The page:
Six years ago, The Guardian newspaper, based in the U.K., launched its “10:10” campaign, an advocacy program with news content aimed at getting organizations and businesses of all kinds to reduce greenhouse gas emissions by 10 percent in 2010.

That campaign followed in a long tradition — long faded in the United States among so-called “mainstream media,” but still alive in Britain — of large newspapers muckraking, rabble-rousing, and explicitly imploring the public to change the status quo on some issue. Other Guardian causes have included pressing the monarchy for an end to Catholic exclusion; an end to corporate tax avoidance; and more inexpensive drugs for the world’s poor.

Editor Alan Rusbridger at right (courtesy of The Guardian).

Now, at the end of a storied career, Guardian editor-in-chief Alan Rusbridger — who will step down in June after two decades at the helm — has decided to launch one last campaign.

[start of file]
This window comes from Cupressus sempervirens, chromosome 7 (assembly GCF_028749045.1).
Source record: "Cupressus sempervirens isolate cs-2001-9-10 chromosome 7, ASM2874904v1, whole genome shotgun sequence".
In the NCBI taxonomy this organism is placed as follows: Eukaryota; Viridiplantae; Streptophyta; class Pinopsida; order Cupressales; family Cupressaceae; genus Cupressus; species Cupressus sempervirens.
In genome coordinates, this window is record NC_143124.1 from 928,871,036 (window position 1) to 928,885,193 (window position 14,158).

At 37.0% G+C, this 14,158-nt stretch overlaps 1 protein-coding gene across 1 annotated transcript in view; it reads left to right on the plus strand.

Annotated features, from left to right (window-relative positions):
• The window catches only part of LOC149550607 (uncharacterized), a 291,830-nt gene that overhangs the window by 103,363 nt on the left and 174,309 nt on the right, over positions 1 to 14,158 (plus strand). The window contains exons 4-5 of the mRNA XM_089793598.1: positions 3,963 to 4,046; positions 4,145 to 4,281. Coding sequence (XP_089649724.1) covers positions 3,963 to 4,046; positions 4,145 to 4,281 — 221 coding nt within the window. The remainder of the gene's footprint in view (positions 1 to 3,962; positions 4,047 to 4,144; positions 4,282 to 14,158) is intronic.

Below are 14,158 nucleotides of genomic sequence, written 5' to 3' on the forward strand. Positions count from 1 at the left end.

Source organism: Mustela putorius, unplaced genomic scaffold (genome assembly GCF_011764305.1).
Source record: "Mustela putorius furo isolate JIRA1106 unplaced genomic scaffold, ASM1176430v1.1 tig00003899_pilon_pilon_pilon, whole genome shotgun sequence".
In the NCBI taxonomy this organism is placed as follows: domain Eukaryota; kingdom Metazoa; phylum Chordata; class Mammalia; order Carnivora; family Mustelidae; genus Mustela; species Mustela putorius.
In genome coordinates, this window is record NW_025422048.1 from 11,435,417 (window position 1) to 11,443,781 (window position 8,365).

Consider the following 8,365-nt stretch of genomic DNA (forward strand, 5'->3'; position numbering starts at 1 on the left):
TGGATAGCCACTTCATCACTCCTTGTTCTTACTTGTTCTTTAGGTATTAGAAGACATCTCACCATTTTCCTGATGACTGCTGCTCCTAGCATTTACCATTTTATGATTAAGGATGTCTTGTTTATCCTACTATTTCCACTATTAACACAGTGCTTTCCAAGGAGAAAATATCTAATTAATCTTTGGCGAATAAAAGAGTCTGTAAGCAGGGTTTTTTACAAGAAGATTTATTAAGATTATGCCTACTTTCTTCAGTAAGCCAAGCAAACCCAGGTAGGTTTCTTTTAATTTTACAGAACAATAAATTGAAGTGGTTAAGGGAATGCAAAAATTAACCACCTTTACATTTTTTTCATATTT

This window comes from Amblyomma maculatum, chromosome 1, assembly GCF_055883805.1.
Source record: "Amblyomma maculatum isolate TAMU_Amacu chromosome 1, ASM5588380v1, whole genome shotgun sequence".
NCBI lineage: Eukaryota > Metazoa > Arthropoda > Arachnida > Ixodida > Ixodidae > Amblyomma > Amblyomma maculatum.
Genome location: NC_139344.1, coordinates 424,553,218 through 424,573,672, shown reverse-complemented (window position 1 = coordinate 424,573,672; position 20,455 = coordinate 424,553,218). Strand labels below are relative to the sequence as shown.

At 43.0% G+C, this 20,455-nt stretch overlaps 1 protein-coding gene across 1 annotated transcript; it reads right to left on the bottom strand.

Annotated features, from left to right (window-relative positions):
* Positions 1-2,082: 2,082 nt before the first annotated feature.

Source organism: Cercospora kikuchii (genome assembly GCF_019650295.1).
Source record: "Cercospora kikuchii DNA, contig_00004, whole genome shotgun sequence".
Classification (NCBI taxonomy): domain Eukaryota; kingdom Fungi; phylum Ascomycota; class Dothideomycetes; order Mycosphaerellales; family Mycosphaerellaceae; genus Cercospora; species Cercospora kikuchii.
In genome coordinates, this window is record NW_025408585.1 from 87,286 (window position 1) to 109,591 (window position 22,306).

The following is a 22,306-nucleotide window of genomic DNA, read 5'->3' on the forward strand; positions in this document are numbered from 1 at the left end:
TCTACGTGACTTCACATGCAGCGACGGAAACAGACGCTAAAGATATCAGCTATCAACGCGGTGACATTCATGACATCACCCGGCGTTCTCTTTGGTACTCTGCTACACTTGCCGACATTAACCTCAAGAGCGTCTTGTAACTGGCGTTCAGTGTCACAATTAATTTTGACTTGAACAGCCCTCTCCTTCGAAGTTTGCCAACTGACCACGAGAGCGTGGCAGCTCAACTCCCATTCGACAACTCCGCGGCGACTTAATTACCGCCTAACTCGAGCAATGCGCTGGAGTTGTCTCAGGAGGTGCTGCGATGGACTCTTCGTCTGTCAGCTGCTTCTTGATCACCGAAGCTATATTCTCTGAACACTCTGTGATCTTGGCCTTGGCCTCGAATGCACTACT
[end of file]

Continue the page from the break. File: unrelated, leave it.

It is a kind of multimedia power move that pairs The Guardian’s formidable storytelling powers, massive global audience, and platform with climate campaigner Bill McKibben and 350.org’s global grassroots push around climate change action and divesting from fossil fuel companies.

‘Biggest story in the world’

The “Keep It in the Ground” campaign specifically targets the world’s two largest philanthropic organizations: the Wellcome Trust and the Bill & Melinda Gates Foundation. The Guardian campaign asks them to move their investments away from fossil fuels companies. The website subsection features video, text-based stories, updates on the campaign’s progress, and a charming podcast series — influenced by the viral public radio hit “Serial” — that provides a behind-the-scenes look at the Guardian’s own internal deliberations.

Distinguishing this from past newspaper advocacy campaigns, however, Rusbridger himself has been put up as the initial face of the effort; it is framed, with a mix of melodrama and earnestness, as the 61-year-old editor’s last stand on the “biggest story in the world.”